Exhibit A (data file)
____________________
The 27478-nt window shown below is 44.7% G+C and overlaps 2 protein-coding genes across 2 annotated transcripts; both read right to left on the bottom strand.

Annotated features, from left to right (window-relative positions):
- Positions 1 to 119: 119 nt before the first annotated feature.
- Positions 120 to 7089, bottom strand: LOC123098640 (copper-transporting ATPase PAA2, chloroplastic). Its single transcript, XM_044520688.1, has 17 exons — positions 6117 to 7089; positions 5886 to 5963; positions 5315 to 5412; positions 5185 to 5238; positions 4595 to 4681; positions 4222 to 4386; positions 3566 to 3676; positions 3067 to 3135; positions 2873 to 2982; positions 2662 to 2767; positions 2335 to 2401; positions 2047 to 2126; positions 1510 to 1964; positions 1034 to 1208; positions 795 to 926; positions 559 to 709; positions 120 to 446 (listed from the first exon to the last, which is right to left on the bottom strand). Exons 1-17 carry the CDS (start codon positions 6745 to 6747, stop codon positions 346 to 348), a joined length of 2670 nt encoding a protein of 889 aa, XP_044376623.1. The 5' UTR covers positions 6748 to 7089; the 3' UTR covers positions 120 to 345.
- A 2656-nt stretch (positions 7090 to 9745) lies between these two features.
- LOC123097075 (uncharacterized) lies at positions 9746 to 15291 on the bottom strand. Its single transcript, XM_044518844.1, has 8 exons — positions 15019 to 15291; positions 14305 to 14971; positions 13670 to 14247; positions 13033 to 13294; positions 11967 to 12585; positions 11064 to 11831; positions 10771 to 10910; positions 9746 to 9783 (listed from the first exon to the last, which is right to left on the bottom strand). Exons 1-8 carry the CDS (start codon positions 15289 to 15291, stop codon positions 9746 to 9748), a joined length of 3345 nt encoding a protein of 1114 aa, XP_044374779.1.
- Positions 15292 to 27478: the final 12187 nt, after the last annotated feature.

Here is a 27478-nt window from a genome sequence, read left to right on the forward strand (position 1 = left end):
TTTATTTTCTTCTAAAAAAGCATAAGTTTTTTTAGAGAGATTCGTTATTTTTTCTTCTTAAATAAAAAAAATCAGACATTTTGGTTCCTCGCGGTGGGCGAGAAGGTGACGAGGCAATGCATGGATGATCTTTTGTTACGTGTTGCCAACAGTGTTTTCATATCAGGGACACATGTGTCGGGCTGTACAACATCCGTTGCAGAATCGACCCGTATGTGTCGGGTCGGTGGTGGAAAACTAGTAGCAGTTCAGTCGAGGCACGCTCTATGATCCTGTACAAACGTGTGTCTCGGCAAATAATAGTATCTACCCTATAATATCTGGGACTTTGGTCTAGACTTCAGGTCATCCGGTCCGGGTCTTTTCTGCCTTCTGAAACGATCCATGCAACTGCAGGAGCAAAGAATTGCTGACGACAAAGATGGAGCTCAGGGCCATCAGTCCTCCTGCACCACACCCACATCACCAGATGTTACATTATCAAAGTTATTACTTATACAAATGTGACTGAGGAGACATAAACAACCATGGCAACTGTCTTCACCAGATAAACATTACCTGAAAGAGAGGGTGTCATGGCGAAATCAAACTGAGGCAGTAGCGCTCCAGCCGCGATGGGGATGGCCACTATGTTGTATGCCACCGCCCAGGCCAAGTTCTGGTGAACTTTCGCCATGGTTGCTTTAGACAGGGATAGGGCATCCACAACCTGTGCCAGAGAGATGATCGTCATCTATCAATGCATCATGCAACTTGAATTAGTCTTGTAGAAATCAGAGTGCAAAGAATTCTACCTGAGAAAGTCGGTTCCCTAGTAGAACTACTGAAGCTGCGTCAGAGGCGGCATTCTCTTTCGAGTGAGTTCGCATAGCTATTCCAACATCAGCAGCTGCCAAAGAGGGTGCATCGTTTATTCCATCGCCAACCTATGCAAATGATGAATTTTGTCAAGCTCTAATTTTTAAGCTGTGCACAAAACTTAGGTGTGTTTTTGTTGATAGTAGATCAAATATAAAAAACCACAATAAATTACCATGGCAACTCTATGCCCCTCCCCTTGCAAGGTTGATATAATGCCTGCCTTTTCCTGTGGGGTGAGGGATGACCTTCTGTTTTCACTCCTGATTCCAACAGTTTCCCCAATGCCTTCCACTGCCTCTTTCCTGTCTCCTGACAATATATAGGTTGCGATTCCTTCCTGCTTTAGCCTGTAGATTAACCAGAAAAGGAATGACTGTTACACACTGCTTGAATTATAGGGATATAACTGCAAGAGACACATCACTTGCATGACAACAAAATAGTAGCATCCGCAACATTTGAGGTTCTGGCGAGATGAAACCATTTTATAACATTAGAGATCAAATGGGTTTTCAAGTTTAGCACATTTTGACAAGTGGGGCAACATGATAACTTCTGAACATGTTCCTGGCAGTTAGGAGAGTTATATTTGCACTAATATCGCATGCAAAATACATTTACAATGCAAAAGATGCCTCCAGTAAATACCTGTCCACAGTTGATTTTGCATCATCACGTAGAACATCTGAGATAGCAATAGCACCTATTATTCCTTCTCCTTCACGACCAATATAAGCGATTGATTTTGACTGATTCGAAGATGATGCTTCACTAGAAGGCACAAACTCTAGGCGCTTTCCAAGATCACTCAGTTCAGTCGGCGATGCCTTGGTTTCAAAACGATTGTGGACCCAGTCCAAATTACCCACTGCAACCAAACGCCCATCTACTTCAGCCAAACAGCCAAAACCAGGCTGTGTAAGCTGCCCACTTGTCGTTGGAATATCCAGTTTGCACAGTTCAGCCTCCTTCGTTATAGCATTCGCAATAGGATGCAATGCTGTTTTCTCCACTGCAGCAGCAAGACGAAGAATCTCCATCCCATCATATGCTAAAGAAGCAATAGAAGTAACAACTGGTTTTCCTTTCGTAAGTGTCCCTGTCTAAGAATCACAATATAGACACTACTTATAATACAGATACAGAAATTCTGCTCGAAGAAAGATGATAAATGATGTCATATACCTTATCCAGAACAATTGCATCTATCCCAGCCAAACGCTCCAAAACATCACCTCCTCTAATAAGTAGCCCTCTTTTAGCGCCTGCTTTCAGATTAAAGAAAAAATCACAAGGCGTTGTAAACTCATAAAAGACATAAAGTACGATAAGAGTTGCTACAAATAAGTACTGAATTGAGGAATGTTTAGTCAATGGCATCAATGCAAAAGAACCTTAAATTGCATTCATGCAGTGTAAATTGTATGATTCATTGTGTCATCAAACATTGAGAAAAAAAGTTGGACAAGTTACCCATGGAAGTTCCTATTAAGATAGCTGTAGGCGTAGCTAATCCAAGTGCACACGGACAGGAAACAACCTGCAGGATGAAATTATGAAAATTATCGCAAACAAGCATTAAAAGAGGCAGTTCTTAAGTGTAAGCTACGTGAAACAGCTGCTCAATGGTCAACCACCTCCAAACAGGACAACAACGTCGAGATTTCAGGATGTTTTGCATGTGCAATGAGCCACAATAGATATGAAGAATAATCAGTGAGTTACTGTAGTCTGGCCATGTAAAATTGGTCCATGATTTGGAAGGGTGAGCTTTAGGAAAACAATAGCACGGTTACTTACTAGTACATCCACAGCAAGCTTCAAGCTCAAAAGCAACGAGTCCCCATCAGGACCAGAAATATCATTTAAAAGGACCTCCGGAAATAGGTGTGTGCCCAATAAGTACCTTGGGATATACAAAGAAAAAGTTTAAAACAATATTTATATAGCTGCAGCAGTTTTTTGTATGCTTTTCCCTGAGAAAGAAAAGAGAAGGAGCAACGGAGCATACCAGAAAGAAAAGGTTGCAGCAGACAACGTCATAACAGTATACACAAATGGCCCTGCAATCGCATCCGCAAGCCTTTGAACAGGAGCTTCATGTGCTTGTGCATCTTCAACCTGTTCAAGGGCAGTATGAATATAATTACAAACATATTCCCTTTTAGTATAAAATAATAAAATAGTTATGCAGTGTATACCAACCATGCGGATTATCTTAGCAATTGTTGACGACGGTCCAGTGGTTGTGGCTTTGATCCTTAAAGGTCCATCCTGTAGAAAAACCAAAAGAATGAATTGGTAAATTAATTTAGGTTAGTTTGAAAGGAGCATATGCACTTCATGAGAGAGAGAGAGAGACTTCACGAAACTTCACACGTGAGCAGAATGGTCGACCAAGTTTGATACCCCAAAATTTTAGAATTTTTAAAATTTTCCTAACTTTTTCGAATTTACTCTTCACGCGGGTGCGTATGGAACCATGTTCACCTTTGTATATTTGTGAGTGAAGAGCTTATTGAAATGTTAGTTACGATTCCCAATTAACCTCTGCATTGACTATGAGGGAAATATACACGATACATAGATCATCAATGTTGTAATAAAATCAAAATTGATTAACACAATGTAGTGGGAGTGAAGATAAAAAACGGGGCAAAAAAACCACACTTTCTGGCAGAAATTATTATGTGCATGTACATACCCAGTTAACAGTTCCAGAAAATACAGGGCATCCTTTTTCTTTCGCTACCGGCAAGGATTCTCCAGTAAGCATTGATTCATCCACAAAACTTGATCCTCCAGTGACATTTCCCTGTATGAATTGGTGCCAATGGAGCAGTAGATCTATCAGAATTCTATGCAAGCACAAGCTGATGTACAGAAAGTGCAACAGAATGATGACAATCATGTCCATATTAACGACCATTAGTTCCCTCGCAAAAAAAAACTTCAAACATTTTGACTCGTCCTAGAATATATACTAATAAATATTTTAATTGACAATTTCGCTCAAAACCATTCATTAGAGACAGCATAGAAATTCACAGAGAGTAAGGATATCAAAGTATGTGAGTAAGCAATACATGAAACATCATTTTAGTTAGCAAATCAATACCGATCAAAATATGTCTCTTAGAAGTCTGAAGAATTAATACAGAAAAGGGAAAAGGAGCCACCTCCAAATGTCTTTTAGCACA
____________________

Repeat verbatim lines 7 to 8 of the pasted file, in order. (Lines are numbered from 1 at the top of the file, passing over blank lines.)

- Positions 15292 to 27478: the final 12187 nt, after the last annotated feature.

Here is a 27478-nt window from a genome sequence, read left to right on the forward strand (position 1 = left end):